To be sure, the Fourth of July remained a bitter date for many Vicksburg citizens, for a long time. Undoubtedly there are some who still reject the date as one for celebration. But in this, as in so much else about the legacy of the war, the reality is more complex than some would have us believe.
_____________A version of this post originally appeared here on July 4, 2011.
Some of you will be familiar with the online newspaper archive that Vicki Betts, a researcher and librarian at the University of Texas at Tyler, has been diligently transcribing for years. It is a valuable resource, and deserves to be better known.
Vicki recently shifted the archive to a new, more reliable server, that should stand it in good stead going forward. The new address is:
This is the introduction to the new site:
The following files of transcribed articles from Civil War era newspapers are predominantly from the South, and focus on the homefront, including women, Confederate industry, and material culture. The scattered military articles usually relate either to camp life or to Texas units or events. These articles do NOT include foreign affairs, politics, monetary policy, or general battle accounts. All were gathered in the course of researching various topics of personal interest and do not reflect any systematized indexing.
The articles under “By Title” are listed by newspaper title and then within each file, chronologically. The articles under “Special Topics” have been pulled from those files, across newspaper titles, then arranged chronologically.
If these excerpts are to be used for published research, authors are urged to double check with either the microfilm or the originals to verify the transcription, especially when the quotations include numbers or proper names. The combination of the deteriorating ink and paper of Confederate newspapers and poor microfilming has made some issues difficult to read.
As usual, researchers are also encouraged to approach the “truth” in historic newspapers cautiously. Even more so than now, nineteenth century newspapers often expressed extremely partisan positions. Editors gathered reports and rumors from correspondents, travelers, and other newspapers, usually with little or no verification. At the same time, these papers do reflect what people of the period were reading and perhaps believing. As such, they remain a valuable source, used wisely.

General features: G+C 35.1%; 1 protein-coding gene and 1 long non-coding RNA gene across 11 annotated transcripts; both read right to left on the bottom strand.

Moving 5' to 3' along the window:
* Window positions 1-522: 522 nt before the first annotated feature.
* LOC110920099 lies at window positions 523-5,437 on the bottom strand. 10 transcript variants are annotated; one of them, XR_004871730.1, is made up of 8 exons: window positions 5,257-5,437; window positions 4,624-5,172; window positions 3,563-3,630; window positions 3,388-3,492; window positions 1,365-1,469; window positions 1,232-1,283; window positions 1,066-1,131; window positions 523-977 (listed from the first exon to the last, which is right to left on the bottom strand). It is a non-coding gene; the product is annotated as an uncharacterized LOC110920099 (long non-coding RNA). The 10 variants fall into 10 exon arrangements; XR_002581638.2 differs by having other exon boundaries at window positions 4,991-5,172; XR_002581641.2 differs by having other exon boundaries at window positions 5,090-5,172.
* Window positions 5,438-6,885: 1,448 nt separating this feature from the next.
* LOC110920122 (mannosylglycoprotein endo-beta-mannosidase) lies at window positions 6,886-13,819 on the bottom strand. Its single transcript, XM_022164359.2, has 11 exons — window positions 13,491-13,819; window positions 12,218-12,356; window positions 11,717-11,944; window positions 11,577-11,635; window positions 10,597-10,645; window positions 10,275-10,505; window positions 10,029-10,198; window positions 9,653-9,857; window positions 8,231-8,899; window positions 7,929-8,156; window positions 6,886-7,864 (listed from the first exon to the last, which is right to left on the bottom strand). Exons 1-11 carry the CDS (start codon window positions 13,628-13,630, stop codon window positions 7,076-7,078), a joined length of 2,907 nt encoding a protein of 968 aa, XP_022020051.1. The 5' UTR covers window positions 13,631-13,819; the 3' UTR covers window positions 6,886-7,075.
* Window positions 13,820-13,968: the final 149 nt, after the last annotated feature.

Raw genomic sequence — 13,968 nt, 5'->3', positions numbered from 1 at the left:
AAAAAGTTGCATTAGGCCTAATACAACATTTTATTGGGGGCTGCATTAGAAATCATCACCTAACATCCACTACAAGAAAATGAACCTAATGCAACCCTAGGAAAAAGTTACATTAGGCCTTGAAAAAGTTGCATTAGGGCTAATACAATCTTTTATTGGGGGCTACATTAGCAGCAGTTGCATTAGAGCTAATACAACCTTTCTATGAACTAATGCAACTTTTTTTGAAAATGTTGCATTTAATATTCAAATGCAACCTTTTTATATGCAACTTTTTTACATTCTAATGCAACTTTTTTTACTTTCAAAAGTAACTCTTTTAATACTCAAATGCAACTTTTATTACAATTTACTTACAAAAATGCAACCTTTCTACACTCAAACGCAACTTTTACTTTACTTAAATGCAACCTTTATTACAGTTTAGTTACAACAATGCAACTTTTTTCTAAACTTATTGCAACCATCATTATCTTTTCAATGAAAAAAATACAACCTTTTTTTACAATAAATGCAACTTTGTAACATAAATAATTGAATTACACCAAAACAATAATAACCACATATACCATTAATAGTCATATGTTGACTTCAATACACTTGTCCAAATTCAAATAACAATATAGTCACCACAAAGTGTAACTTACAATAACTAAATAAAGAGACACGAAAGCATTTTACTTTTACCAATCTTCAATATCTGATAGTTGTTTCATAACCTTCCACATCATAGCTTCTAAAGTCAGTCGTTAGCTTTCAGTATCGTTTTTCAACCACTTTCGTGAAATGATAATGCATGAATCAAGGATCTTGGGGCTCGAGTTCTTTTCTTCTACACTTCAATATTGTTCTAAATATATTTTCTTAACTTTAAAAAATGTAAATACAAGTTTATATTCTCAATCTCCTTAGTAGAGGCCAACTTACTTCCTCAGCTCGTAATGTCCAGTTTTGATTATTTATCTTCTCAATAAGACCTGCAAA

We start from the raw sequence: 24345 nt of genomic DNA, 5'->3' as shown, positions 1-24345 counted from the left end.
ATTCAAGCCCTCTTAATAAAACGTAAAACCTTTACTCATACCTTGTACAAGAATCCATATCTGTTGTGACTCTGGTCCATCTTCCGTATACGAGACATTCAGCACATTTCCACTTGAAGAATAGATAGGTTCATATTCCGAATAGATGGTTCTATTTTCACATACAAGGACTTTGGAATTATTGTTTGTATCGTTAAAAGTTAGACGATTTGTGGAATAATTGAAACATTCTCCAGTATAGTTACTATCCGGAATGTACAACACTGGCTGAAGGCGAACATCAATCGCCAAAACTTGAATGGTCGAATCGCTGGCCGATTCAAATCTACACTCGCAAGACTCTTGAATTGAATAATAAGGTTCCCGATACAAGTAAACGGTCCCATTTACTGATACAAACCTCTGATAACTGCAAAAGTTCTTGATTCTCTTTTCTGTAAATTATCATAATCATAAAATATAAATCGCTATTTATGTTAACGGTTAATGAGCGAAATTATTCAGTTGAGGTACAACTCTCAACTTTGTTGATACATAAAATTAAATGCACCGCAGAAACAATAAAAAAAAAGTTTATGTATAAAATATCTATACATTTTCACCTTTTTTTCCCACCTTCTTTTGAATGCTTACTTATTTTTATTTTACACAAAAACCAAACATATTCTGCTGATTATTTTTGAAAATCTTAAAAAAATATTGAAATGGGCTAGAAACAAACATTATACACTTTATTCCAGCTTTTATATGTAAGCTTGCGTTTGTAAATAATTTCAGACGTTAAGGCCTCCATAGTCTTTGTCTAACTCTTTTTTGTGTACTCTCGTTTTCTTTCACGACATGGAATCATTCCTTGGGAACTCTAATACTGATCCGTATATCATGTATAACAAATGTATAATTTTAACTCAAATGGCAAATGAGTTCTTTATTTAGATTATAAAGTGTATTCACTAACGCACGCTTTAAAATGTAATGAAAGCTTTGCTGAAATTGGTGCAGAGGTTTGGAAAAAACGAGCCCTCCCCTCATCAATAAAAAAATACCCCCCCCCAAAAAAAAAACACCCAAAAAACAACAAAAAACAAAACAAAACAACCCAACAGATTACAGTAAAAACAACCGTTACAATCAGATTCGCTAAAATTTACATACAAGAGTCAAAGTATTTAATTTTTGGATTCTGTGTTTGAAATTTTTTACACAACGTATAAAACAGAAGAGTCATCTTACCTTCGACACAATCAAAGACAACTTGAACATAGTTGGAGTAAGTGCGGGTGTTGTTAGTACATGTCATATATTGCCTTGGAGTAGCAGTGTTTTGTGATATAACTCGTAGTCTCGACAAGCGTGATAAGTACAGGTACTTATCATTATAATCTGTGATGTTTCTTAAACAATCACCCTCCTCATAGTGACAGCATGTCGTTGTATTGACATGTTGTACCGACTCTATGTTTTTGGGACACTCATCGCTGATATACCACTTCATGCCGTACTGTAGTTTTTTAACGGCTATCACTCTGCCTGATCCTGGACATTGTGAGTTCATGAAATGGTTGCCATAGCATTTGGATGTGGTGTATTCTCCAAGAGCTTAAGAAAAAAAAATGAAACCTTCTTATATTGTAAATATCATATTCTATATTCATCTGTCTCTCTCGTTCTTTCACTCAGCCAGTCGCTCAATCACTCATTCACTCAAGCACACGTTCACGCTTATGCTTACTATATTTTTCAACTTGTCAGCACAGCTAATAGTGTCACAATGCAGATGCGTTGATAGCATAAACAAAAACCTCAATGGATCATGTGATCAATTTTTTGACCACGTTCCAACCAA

Vicki has done a remarkable job compiling this resource, a slow and laborious process that has made research so much easier for the rest of us.
Saturday evening we went to see Free State of Jones. It’s a powerful and, in many places, a disturbing film. I may have more to say about it later, after I cogitate on it some. In the meantime, I’d encourage you to read both Christian McWhiter’s and Glenn Brasher’s reviews.
During the movie, watching the Knight Company grow and organize in the relative safety of the swamps, I was reminded of similar encampment that grew up here in Texas, deep in the Piney Woods, that I wrote about near the end of 2013:
Both desertion and men running from conscription was a big problem in Texas, as it was in other parts of the South during the war. I recently came across this account of using “Negro dogs,” bred and trained to hunt runaway slaves, to track deserters in East Texas. The place mentioned, Winter’s Bayou, runs through the Sam Houston National Forest, southeast of Huntsville. From the Houston Tri-Weekly Telegraph, December 21, 1864, p. 1:
Update, June 27: Kevin Levin has his own review of the film over at The Daily Beast.
Update 2, June 27: I just realized that Vikki Bynum recently published an essay on this, “East Texas Unionism: Warren J. Collins, Big Thicket Jayhawker,” in Lone Star Unionism and Dissent: The Other Civil War Texas, edited by Jesus F. de la Tejas. 2016.